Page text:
Putting it in a global perspective, between 2015 and 2019,[45] US$70 billion has been allocated to consolidated response plans and appeals worldwide. During that time, the Yemen HRP was allocated US$9.8 billion, 14 percent of the global total. Furthermore, an overwhelming portion of global funding has been dedicated to the Yemen and Syria responses. Taken together, Yemen and Syria accounted for 27 percent of global funding for consolidated response plans and appeals between 2015 and 2019. The other 73 percent of funding was split among approximately 33 other responses.

Figure 1.3

Source: UNOCHA Financial Tracking Service

A detailed analysis of cost and expense is outside the scope of this report, but the expensive nature of the Yemen response merits further investigation and analysis, in particular given the effectiveness of the response. How this high funding level, and the desire to retain it, impacts the investment in maintaining questionable narratives about the Yemen response will be discussed further in ‘The Myth of Data in Yemen’.

Defining the Worst: An Analysis of Four Indicators of Human Suffering

While Yemen reports the highest number of people in need globally, whether it is therefore the worst crisis in the world demands a more nuanced analysis. To explore this, the following key indicators will be compared: number of civilians killed, displacement, food security and nutrition, and health.

Number of Civilians Killed

The number of civilians killed and injured is a key indicator of the severity of a conflict. From June 1, 2015, to October 31, 2019, it is estimated that more than 12,000 civilians were killed in Yemen in direct attacks as a result of the conflict.[46] While any civilian death is a devastating loss and the conflict-related death toll in Yemen is considerable, available data suggests other conflicts in the world are more deadly for the civilian population.

Figure 1.4

Sources: Yemen,[47] Syria,[48] Afghanistan,[49] DRC,[50] South Sudan[51]

Direct conflict-related deaths do not necessarily offer a full picture of a war’s death toll. As such, indirect deaths related to the conflict are often taken into account when and where possible. An analysis by UNDP and the Frederick S. Pardee Center for International Futures estimated that by the end of 2019, 233,000 deaths in Yemen would be attributable to both conflict and humanitarian-related causes, including 131,000 deaths from indirect causes such as lack of access to food, health services and infrastructure.[52] In comparison, South Sudan experienced an estimated 383,000 conflict-related deaths during a similar time period, of which 193,000 were due to indirect causes of the conflict.[53] While the difficulties in calculating conflict-related deaths are considerable and methodologies vary (see ‘The Myth of Data in Yemen’), the available numbers and estimates suggest that Yemen is not the worst crisis in the world in terms of civilian deaths caused either directly or indirectly by conflict.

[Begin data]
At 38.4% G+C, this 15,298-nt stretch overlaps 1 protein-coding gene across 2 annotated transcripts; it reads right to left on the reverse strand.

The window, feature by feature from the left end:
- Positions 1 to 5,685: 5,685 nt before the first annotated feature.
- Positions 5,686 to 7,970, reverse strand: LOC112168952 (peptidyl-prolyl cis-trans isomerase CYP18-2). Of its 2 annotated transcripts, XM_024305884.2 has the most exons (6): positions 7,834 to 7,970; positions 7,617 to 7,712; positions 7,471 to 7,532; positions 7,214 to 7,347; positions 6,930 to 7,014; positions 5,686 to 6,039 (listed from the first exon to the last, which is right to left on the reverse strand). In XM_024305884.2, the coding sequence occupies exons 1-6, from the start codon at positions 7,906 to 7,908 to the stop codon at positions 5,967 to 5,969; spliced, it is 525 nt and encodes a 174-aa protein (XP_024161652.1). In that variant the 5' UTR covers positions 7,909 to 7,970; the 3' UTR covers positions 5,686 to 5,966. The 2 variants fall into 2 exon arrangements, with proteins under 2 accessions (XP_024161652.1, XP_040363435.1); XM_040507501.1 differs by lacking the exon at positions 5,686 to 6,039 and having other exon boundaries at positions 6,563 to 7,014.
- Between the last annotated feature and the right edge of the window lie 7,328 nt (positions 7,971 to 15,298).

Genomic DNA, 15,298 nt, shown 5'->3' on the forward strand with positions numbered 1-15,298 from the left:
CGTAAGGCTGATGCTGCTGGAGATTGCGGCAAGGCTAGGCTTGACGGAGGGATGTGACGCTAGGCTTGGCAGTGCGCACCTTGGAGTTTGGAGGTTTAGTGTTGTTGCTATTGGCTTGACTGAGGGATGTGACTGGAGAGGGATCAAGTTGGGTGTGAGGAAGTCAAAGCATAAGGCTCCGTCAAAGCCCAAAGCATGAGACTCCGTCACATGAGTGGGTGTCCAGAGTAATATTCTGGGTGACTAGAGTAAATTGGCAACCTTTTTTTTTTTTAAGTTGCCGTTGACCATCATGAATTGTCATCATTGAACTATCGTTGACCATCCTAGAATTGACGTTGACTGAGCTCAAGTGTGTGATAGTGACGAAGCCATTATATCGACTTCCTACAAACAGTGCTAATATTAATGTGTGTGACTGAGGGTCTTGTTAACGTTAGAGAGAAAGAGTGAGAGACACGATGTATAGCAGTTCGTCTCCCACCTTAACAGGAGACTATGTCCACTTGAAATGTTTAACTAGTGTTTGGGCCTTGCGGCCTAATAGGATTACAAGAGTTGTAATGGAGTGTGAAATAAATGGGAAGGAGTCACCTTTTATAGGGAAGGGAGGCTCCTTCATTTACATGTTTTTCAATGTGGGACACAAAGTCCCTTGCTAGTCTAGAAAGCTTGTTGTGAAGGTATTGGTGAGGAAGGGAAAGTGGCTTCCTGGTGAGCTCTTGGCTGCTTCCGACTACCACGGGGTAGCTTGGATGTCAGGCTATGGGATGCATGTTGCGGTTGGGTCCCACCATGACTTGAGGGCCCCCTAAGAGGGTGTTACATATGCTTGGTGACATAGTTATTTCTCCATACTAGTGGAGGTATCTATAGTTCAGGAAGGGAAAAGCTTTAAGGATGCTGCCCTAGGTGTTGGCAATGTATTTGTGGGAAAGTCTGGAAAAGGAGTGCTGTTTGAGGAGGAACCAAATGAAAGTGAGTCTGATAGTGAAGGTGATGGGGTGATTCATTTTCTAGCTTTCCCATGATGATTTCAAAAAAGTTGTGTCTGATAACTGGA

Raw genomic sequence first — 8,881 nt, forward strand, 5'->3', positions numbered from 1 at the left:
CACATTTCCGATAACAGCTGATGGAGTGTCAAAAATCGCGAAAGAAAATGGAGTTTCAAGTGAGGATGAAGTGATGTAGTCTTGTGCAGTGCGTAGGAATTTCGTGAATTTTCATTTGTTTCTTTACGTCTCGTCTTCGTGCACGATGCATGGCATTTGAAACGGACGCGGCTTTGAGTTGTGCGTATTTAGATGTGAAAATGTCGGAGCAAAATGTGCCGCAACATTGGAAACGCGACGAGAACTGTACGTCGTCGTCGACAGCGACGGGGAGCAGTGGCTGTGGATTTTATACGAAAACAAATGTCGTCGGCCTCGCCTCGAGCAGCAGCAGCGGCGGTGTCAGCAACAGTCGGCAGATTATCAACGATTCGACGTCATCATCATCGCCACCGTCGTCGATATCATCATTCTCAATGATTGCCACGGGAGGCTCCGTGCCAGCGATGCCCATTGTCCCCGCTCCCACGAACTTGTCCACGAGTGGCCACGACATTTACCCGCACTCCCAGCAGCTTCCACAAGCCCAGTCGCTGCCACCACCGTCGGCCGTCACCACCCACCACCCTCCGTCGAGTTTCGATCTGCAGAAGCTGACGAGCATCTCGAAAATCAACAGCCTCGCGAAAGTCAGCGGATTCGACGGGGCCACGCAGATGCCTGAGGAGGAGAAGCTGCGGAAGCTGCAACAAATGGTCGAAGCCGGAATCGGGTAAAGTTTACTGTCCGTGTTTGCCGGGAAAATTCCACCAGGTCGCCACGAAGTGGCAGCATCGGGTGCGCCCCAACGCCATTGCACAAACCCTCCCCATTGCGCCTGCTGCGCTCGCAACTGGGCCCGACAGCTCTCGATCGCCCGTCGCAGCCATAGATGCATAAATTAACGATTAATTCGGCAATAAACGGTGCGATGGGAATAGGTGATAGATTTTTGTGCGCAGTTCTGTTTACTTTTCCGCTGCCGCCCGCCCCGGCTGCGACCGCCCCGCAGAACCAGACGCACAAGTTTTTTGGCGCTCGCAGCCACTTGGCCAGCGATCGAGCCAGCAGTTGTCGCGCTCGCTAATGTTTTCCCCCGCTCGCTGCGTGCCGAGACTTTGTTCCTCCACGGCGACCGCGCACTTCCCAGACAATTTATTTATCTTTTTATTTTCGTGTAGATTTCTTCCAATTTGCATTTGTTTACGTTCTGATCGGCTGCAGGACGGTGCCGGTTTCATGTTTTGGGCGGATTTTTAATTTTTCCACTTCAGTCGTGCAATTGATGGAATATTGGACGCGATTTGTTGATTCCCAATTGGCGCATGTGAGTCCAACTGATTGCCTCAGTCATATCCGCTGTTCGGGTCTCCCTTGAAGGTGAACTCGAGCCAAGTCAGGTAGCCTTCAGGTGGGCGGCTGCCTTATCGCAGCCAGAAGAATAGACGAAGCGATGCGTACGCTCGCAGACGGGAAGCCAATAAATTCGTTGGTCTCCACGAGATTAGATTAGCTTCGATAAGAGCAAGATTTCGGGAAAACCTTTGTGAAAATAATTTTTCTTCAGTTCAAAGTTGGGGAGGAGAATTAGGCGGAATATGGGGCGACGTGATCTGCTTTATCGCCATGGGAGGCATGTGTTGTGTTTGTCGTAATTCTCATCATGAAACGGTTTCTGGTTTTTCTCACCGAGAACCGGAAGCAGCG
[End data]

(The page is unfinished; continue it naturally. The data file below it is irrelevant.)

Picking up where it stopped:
In addition, it is worth highlighting that it can, at times, be difficult to discern whether a death due to violence in Yemen is a result of the current conflict, or other factors. Even prior to the war, Yemeni society experienced a significant level of violence, influenced by the wide distribution and acceptance of arms within communities. A 2010 survey found, for example, that “violence accompanying land and water disputes results in the deaths of some 4,000 people each year, probably more than the secessionist violence in the South, the armed rebellion in the North, and Yemeni Al-Qaeda terrorism combined.”[54] Analysis by MSF in 2014 found that tribal disputes were at the core of most incidents.[55] When looking at a snapshot of trauma cases in Yemen in 2020, only 17 percent were considered to be war wounded.[56] These findings lined up with two medical professionals’ observations in 2019, that most of the trauma cases they were seeing were related to other violence such as fights stemming from clan feuds and qat-related quarrels.[57] The effect of aerial bombardments and the number of civilian casualties as a result of war-related violence is significant, but it is important to note that many casualties of violence in Yemen are not directly caused by the conflict itself, even if some may be indirectly related.[58]

Number of Internally Displaced People

Another key indicator of the severity of a crisis is the number of people displaced due to conflict. In Yemen, it is estimated that nearly 3.9 million people were internally displaced due to conflict as of the end of 2020 (see Figure 1.5). Compared to other contexts, higher numbers of people have been displaced by conflict in Syria, Afghanistan and the DRC.

Figure 1.5

Source: Internal Displacement Monitoring Centre[59]

This indicator also does not support the thesis that Yemen is the worst crisis worldwide, even when taking into account the percentage of total population displaced.

Food Security and Nutrition